38.3. Make Your Own Backups
NOTE: If you have data that is important to you, you should have a known backup.
Accidents and oversights happen. Tapes can be damaged, lost, or mislabeled. Assume that your system administrator is top-notch. The best administrator can recover your lost data 99 percent of the time. There is still a small chance that the files you need might not be recovered. Can you afford to duplicate months of effort 1 percent of the time? No.
An experienced user learns to be pessimistic. Typically, this important perspective is learned the hard way. Perhaps a few hours are lost. Perhaps days. Sometimes months are lost.
Here are some common situations:
Gulp! I scared myself. Excuse me for a few minutes while I load a tape...
Ah! I feel better now. As I was saying, being pessimistic has its advantages.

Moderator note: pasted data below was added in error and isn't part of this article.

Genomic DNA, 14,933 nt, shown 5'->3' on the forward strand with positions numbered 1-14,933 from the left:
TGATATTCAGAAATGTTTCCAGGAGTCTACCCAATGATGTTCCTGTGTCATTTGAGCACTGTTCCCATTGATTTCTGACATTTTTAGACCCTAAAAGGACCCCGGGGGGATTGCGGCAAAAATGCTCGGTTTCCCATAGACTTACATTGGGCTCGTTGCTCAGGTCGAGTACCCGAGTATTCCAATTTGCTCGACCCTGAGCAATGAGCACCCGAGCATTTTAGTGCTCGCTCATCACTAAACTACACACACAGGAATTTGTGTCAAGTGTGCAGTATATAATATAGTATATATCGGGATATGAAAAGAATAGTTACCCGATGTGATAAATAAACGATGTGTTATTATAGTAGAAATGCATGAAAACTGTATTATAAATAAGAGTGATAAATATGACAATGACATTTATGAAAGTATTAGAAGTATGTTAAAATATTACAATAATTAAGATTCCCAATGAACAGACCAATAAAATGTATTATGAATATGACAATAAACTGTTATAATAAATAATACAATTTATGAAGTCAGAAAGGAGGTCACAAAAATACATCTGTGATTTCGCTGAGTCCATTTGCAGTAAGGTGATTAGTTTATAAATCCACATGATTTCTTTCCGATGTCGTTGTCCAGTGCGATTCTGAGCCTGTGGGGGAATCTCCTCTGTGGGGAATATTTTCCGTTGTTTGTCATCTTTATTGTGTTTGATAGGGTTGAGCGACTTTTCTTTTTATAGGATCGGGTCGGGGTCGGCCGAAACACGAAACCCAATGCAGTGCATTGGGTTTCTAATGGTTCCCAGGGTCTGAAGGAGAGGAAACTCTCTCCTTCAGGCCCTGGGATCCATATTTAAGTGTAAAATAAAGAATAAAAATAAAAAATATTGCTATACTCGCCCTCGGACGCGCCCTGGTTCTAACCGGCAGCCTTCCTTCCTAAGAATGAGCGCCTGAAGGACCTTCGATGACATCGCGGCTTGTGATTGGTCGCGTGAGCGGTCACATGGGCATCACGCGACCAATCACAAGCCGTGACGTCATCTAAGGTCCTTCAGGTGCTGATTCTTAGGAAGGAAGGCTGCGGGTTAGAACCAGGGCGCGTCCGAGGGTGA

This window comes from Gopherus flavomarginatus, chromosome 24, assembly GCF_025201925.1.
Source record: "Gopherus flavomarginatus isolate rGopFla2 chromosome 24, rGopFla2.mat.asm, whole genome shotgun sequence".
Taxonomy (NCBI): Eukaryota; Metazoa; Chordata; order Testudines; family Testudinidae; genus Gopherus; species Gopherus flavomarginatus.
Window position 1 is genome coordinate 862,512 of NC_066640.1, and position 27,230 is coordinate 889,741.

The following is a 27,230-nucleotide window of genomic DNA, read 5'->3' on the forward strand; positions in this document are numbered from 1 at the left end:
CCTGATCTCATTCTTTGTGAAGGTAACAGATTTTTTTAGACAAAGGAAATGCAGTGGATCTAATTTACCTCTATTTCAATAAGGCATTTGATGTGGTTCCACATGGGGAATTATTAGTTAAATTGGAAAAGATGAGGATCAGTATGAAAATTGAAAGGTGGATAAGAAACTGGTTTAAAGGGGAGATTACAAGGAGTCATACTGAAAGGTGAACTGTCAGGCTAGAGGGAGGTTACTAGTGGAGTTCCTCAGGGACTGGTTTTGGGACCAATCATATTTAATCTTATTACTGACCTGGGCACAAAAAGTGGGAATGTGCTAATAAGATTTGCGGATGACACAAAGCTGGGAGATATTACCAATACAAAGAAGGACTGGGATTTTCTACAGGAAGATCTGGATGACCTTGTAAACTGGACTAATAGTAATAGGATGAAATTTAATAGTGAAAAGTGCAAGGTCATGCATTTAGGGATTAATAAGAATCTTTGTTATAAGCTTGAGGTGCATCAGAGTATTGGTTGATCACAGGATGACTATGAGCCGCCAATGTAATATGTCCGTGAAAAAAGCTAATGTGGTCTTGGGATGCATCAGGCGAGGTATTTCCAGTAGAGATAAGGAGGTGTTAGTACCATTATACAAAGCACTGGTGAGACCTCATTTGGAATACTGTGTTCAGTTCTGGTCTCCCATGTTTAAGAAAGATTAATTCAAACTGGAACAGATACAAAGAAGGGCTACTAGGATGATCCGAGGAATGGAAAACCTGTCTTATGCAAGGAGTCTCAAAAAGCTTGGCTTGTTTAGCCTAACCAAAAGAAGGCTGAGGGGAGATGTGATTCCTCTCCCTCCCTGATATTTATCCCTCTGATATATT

Making a backup is easy. Get a blank tape and put a label on it. Learn how to load it into the tape drive. Then do the following:
% cd % tar c .
Take the tape out. Write-protect the tape (usually, just slide the tab). That's all.
[Well, okay, not exactly. That would back up only your home directory to the default tape device (usually something like /dev/rmt0). You may want to back up more than just your home directory, the tape drive may not be at the default device, and you may not have permission to write to the tape drive by default. The rest of the chapter talks about variations on the theme. -- DJPH]
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